« Why China Allows its Citizens to Sue the Government | Main | Video: Sunstein and Thaler on "Nudge" and Noodles »

July 15, 2008


Feed You can follow this conversation by subscribing to the comment feed for this post.

Jon Rowe

I'm currently listening to the lecture.

Note: I've studied the record from the inside out so, I'm hear to verify or criticize Stone's speech. He's not going to say anything I haven't already learned.

So far so good, except I wouldn't put Franklin, and Jefferson in the same box as Paine and Allen. Rather I'd put them in the same box as Washington, J. Adams, & Madison, as believing in that "hybrid" system that mixed elements of Christianity with Deism. Both Franklin and Jefferson were "theists" in the sense that they believed in an active personal God. AND, they both held Jesus to be a great moral teacher and had a higher view of Him than the strict Deists.

I don't think we know enough about G. Morris to categorize him, except I'm pretty sure that he wasn't an orthodox Christian. He may have been a strict Deist, but most likely believed in the hybrid system somewhere between Deism and Christianity, "theistic rationalism," as one scholar termed it, which posits an active personal God, one who intervenes in man's affairs and one to whom men ought to pray.

Michael F. Martin

We the People of the United States, in Order to form a more perfect Union, establish Justice, insure domestic Tranquility, provide for the common defence, promote the general Welfare, and secure the Blessings of Liberty to ourselves and our Posterity, do ordain and establish this Constitution for the United States of America.

Michael F. Martin

We hold these truths to be self-evident, that all men are created equal, that they are endowed by their Creator with certain unalienable Rights, that among these are Life, Liberty and the pursuit of Happiness.

Anonymous Bosch

Mr. Martin, am I correct in assuming that your quotation of the Preamble is an attempt at refuting Prof. Stone's argument? If so, I'm sure you must have noted the absence of any mention of any markers of Christianity in the langugae of the Preamble: no "Christ," nor even "God." The language is purposefully inclusive: "Creator" could just as easily refer to Allah, Brahma, or the Flying Spaghetti Monster, perhaps even atheists' "primordial ooze."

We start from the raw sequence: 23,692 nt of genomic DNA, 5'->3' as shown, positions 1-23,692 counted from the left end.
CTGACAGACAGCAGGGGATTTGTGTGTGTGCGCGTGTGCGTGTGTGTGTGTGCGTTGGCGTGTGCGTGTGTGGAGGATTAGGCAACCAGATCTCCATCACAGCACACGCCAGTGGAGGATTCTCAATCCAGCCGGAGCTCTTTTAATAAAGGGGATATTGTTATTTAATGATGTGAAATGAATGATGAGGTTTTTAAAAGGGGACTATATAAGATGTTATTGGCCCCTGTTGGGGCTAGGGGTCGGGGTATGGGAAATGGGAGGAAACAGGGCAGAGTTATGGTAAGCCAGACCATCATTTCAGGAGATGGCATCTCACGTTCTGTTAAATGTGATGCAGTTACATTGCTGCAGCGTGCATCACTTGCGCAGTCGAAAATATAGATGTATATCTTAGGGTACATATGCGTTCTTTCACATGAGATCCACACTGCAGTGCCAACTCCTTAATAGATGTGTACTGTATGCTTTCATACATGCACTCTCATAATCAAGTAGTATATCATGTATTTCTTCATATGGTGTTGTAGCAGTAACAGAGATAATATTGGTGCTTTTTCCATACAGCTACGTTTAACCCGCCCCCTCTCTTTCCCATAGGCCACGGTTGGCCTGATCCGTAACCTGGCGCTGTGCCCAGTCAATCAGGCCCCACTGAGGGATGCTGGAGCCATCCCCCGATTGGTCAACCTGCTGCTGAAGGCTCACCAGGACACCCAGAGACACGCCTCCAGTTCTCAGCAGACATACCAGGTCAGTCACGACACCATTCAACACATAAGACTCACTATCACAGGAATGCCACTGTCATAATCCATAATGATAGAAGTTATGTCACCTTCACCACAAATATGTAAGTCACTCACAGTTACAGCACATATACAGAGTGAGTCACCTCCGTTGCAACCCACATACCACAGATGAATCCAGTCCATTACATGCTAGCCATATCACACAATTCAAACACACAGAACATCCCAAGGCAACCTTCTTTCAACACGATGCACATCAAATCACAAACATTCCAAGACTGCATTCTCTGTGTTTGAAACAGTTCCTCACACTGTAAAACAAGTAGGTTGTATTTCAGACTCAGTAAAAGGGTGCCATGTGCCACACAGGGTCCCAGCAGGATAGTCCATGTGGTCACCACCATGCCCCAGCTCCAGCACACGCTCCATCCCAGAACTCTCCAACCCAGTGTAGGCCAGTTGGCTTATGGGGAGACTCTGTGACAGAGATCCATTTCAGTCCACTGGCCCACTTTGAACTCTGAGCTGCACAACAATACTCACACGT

If you're not attempting to refute Prof. Stone's argument... well, what are you trying to do?

Michael F. Martin

@Anonymous Bosch

What made you question whether I was trying to refute Prof. Stone's argument?

Anonymous Bosch

@Michael F. Martin

I supposed that the posting of canonical text without commentary of your own implies an assumption that the text speaks for itself as commentary on Prof. Stone's argument.

But given that there are at least two ways of reading that particular text as commentary on Stone's talk (as I read it in my post above, or as evidence that the Framers believed in a higher power [a "Creator"], which some believe lends credence to the idea that the US should be run as a "Christian" nation), it was unclear to me what you were trying to communicate by posting it.

Do you care to elaborate?

Michael F. Martin

Sure. Given the text, I think it's no accident that the first amendment made to the constitution says the following:

"Congress shall make no law respecting an establishment of religion, or prohibiting the free exercise thereof; or abridging the freedom of speech, or of the press; or the right of the people peaceably to assemble, and to petition the Government for a redress of grievances."

Excellent Presentation

Great talk about the views of the founding fathers about the non-intended influence of religion and religious dogma on the new nation. In spite of religion's powerful influence on today's govt, how would the founding fathers feel about the huge influence of banks and corporations on today's govt..I think they would think religion's influence topday is insignificant by comparison.

Michael F. Martin

Over the weekend I was enjoying a few pages of the late Prof. Currie's treatise on the Constitution in Congress, and noted that the same first Congress that proposed the first amendment also appointed chaplains and adopted a resolution calling upon President Washington to "recommend to the people of the United States a day of public thanksgiving and prayer" on which to acknowledge "the many signals and favors of Almighty God. . ."

Prof. Currie notes that "the original understanding thus appears to have been that the amendment did not forbid public endorsements of religion as such but only establishment as it had existed in England and in some of the states: the creation of a single official church."

Vol. 1 at page 13.

The comments to this entry are closed.